The upgraded 2012 Hyundai i20 is now on sale in Australia, bringing refreshed styling, added safety and a new standard six-speed manual transmission to the Korean city car.
The model line-up remains the same, with the entry-level i20 Active available in three- and five-door form and the higher-spec i20 Elite as a five-door only. Prices have increased $100 across the board, meaning the 2012 line-up ranges from $15,590 to $19,590.
The new exterior styling gives the updated i20 hatch a more confident, sophisticated appearance, drawing inspiration from Hyundai’s ‘fluidic sculpture’ design language with a fresh interpretation of the signature hexagonal grille.
The reshaped bonnet and front bumper embrace redesigned horizontal headlights and sleek fog lights, while a new rear bumper and revised tail-lights update the view from the rear. The side indicators have been relocated to the wing mirrors while the alloys/wheel covers have also been redesigned.
Inside, the 2012 Hyundai i20 benefits from new seat material and piano black inserts on centre console. A trip computer and one-touch triple-blink turn indicators are also now standard.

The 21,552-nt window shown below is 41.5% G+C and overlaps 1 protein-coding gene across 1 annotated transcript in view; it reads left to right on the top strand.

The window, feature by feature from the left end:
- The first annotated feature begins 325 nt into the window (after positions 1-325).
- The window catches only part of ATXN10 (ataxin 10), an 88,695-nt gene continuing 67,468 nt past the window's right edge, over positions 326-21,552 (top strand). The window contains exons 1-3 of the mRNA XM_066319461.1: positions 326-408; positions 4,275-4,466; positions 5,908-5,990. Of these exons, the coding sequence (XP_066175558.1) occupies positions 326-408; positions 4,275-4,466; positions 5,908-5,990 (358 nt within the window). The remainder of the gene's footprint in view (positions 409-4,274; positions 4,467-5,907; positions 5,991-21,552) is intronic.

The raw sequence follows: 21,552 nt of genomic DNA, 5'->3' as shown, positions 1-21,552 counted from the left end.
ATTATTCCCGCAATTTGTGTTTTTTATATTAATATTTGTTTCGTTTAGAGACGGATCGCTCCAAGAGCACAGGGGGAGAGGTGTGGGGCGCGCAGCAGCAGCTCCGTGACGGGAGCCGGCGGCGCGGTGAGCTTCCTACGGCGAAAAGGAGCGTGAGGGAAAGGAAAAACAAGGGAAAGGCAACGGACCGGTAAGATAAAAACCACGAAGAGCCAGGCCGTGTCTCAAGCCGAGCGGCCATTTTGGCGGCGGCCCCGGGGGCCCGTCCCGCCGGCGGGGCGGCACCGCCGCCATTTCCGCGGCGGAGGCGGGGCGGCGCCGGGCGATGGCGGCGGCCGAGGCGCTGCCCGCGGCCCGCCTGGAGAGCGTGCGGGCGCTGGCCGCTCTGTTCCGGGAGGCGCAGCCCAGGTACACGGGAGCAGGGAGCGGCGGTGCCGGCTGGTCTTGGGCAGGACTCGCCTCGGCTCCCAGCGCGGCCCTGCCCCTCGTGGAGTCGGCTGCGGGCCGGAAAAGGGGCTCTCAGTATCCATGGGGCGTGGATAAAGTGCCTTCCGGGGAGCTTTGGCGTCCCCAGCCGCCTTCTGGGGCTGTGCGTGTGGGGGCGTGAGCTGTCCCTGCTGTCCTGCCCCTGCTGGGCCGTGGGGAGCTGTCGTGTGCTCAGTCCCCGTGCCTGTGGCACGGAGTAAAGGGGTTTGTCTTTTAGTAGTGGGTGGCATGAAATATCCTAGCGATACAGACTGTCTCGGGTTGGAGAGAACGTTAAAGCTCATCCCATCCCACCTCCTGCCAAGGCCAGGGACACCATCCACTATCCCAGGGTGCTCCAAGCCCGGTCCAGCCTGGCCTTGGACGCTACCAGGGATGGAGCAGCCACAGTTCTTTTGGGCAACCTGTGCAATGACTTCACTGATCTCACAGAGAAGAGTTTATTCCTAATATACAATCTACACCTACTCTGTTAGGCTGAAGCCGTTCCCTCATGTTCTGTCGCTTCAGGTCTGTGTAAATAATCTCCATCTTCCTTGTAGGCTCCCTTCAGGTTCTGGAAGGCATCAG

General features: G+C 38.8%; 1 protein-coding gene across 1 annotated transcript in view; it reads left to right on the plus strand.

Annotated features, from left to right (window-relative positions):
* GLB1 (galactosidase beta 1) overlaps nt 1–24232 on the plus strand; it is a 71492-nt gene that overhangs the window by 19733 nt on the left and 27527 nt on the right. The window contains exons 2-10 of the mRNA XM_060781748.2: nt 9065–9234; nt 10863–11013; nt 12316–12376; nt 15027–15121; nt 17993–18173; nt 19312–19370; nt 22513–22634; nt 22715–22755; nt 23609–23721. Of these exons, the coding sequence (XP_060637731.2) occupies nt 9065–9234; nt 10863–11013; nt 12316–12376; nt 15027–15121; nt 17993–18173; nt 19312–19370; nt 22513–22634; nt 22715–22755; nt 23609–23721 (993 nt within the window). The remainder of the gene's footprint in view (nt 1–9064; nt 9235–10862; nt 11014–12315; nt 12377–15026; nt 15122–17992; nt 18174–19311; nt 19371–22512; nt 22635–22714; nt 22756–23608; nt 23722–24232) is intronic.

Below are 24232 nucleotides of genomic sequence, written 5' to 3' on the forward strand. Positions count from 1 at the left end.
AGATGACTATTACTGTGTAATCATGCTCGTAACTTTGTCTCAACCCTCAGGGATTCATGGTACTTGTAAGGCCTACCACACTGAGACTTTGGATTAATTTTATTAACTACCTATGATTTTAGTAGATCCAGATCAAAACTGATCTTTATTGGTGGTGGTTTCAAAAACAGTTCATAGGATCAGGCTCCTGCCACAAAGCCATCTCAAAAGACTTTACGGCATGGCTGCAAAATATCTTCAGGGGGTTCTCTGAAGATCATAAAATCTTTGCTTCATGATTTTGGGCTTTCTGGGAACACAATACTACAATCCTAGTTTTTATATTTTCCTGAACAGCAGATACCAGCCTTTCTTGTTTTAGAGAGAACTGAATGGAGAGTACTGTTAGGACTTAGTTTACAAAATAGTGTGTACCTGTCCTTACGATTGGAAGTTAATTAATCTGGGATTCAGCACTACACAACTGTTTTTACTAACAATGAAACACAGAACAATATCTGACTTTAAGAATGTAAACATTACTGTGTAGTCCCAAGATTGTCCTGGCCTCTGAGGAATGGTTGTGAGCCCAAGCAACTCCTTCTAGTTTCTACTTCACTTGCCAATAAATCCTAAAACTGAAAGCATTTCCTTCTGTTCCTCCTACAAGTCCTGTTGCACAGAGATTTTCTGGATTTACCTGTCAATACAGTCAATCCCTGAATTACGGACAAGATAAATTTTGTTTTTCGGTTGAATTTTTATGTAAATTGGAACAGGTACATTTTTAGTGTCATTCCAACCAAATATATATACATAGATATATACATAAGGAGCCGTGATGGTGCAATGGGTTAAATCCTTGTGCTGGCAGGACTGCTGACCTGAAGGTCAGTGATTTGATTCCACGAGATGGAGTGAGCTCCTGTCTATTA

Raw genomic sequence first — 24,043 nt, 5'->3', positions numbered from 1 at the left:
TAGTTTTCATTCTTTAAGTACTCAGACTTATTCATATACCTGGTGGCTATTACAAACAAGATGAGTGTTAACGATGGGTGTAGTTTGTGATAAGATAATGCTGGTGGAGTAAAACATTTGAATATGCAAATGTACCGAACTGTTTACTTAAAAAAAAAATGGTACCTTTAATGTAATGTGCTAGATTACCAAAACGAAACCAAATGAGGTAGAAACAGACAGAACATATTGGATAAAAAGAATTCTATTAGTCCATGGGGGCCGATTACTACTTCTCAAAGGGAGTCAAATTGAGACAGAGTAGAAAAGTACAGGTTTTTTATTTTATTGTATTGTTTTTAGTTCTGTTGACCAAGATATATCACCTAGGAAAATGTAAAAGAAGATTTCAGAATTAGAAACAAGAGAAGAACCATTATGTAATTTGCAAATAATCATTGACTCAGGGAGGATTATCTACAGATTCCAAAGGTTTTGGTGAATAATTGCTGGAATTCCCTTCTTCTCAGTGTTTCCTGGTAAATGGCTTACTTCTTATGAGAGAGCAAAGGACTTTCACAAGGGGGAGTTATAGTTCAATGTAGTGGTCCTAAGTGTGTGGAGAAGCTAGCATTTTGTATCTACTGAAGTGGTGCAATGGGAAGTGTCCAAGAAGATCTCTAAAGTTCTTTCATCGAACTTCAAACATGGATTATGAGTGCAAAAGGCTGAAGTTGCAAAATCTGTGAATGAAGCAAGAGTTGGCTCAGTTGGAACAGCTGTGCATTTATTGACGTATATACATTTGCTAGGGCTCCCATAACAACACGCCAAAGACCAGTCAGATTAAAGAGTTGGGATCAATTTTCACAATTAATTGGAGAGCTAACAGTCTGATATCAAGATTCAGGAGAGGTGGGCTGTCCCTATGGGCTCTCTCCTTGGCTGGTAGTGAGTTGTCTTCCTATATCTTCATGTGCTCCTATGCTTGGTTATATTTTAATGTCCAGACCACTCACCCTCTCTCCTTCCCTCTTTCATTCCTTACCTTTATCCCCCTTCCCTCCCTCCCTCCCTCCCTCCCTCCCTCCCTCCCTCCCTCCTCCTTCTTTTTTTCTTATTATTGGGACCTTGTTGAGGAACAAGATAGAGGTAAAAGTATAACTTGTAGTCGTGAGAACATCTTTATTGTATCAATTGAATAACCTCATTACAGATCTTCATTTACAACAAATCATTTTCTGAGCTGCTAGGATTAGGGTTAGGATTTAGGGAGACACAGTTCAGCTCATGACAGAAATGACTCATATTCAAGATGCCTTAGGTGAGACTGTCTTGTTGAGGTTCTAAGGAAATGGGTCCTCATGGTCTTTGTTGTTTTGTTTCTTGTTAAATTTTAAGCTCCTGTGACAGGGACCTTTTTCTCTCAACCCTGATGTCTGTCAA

The i20 retains the old model’s audio system, which features AUX and USB ports for iPod connectivity as well as Bluetooth telephone connectivity with audio streaming.
As before, the i20 Active comes standard with a manual air conditioner, tilt and reach adjustable steering wheel, chilled glove box and 60:40 split folding rear seats. It now comes with 14-inch steel wheels – down from 15s – which Hyundai says improve the ride quality.
For $1000, the i20 Elite adds 15-inch alloys, front fog lamps, leather-wrapped gear knob and steering wheel with audio controls, two additional speakers, a front passenger bag hook and a luggage net.
Under the bonnet of the updated model sits the same 1.4-litre petrol engine producing 74kW of power at 5500rpm and 136Nm of torque at 4200rpm.
Replacing the old five-speed manual transmission, the new six-speed gearbox improves fuel efficiency by 12 per cent, reducing the i20’s combined cycle fuel consumption to 5.3 litres per 100km. The $2000 four-speed automatic transmission option carries over unchanged.
The new i20’s suspension has been tuned specifically for Australia, with thousands of kilometres of testing and calibration work conducted on local roads to improve the car’s ride.
The new Vehicle Stability Management system, which integrates the i20’s power steering with its electronic stability control and traction control systems to enhance directional stability, adds to the five-star ANCAP-rated safety package that already includes six airbags (dual front, side and curtains).
Sales of the Hyundai i20 have increased 82 per cent so far this year following the discontinuation of the popular Getz from the line-up late last year. The i20 currently holds an 8.5 per cent share of the light segment, trailing the Toyota Yaris, Mazda2, Holden Barina and the Suzuki Swift.
2012 Hyundai i20 manufacturer’s list prices: